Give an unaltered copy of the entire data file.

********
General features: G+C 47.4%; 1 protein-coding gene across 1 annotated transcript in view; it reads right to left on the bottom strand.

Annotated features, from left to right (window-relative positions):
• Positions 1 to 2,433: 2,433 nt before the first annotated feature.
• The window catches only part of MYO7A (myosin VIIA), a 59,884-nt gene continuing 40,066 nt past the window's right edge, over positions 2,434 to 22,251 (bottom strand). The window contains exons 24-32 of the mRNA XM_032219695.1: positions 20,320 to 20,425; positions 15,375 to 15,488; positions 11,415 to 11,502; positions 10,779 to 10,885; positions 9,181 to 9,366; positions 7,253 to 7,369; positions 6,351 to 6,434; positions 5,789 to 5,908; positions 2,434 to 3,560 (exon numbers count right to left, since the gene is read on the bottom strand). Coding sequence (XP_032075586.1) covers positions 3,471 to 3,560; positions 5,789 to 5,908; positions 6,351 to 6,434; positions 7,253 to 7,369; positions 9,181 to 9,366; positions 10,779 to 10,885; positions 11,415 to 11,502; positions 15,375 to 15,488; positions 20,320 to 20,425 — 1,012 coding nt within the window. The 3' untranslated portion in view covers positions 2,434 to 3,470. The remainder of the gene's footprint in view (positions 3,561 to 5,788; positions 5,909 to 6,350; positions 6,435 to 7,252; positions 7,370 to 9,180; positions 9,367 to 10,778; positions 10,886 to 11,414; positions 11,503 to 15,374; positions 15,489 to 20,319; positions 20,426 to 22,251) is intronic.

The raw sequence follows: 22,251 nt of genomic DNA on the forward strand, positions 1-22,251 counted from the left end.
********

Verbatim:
General features: G+C 47.4%; 1 protein-coding gene across 1 annotated transcript in view; it reads right to left on the bottom strand.

Annotated features, from left to right (window-relative positions):
• Positions 1 to 2,433: 2,433 nt before the first annotated feature.
• The window catches only part of MYO7A (myosin VIIA), a 59,884-nt gene continuing 40,066 nt past the window's right edge, over positions 2,434 to 22,251 (bottom strand). The window contains exons 24-32 of the mRNA XM_032219695.1: positions 20,320 to 20,425; positions 15,375 to 15,488; positions 11,415 to 11,502; positions 10,779 to 10,885; positions 9,181 to 9,366; positions 7,253 to 7,369; positions 6,351 to 6,434; positions 5,789 to 5,908; positions 2,434 to 3,560 (exon numbers count right to left, since the gene is read on the bottom strand). Coding sequence (XP_032075586.1) covers positions 3,471 to 3,560; positions 5,789 to 5,908; positions 6,351 to 6,434; positions 7,253 to 7,369; positions 9,181 to 9,366; positions 10,779 to 10,885; positions 11,415 to 11,502; positions 15,375 to 15,488; positions 20,320 to 20,425 — 1,012 coding nt within the window. The 3' untranslated portion in view covers positions 2,434 to 3,470. The remainder of the gene's footprint in view (positions 3,561 to 5,788; positions 5,909 to 6,350; positions 6,435 to 7,252; positions 7,370 to 9,180; positions 9,367 to 10,778; positions 10,886 to 11,414; positions 11,503 to 15,374; positions 15,489 to 20,319; positions 20,426 to 22,251) is intronic.

The raw sequence follows: 22,251 nt of genomic DNA on the forward strand, positions 1-22,251 counted from the left end.